Can Omega 3 Levels Affect Whether B Vitamins Slow Neurodegeneration and Alzheimer’s?

While research has already established that B vitamin supplements can help slow mental decline in older people with memory problems, an international team have now found that having higher levels of Omega-3 fatty acids in your body could boost the B vitamins’ effect.

The team, from the Universities of Cape Town, Oslo, Oxford and the UAE, studied more than 250 people with mild cognitive impairment (MCI) in Oxford. MCI is when brain function is below what is normally expected for a person’s age but is not significant enough to interfere with daily life. While it is not as serious as dementia, if untreated it often progresses to become dementia.

Dr Celeste de Jager said: ‘We previously found that B vitamins are able to slow or prevent the atrophy of the brain and memory decline in people with MCI. This was most effective in those who had above average blood levels of homocysteine, a factor related to B vitamin status that may be toxic to the brain. Scientists in our team initially found that there was a link between Omega-3 levels, homocysteine, and brain atrophy rates. We wanted to find out whether Omega-3 and B vitamins might interact to prevent cognitive decline.’

At the start of the study, each person was given a set of tests to measure their cognition, and had a blood test to determine the levels of two Omega-3 fatty acids commonly found in oily fish: docosahexaenoic acid (DHA) and eicosapentaenoic acid (EPA).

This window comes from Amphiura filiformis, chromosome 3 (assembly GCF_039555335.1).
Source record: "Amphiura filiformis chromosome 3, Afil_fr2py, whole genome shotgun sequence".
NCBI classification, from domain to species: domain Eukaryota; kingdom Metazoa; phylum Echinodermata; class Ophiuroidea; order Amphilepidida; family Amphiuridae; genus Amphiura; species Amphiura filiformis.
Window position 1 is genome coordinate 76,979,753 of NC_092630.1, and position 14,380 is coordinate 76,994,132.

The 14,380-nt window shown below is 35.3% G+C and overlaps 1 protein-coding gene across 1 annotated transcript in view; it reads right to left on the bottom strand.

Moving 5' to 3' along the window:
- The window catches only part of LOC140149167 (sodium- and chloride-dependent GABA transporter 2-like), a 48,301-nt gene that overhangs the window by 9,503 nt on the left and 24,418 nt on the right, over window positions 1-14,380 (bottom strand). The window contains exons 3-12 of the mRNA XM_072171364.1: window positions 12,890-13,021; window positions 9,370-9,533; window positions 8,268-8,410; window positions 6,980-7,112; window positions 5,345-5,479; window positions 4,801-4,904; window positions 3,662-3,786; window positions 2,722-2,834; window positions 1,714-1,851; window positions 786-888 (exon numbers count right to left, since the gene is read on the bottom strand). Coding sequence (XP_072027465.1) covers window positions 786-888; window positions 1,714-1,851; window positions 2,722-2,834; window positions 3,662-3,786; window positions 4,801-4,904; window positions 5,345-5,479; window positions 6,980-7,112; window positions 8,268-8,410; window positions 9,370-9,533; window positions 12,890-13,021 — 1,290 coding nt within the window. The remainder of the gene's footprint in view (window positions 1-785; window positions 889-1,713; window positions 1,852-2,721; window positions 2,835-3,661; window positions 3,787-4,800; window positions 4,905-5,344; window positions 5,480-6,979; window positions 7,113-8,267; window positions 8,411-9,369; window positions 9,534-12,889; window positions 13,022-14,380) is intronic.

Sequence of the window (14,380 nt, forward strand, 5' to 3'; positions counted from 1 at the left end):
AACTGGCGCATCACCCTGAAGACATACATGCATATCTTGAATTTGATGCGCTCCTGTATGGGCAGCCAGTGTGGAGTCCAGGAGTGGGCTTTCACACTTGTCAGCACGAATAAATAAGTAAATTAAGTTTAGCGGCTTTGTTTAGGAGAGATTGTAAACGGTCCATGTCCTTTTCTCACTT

The participants were split into two randomly-selected groups, who received either a B-vitamin supplement or a placebo pill over two years. Their cognitive performance was also measured and the results compared with the baseline results from the start of the study.

Dr Abderrahim Oulhaj said: ‘We found that for people with low levels of Omega-3, the vitamin supplements had little to no effect. But for those with high baseline Omega-3 levels, the B vitamins were very effective in preventing cognitive decline compared to the placebo. This result complements our previous finding that B vitamins slow the rate of brain atrophy in MCI only in those with a good Omega-3 level to start with.’

The team also found that levels of DHA might be more important than levels of EPA, although they caution that more research must be done to establish whether this is true.

Image shows Omega 3 spelled out with vitamin capsules.
The team also found that levels of DHA might be more important than levels of EPA, although they caution that more research must be done to establish whether this is true. Image is adapted from the Oxford University press release.

Professor David Smith said: ‘The next stage will be to see whether providing a combination of B vitamins and Omega-3 supplements can slow the conversion from MCI to Alzheimer’s disease. This would be an important step in the prevention of Alzheimer’s disease. We have high hopes that this trial would work but funding is not easy to obtain for such studies.’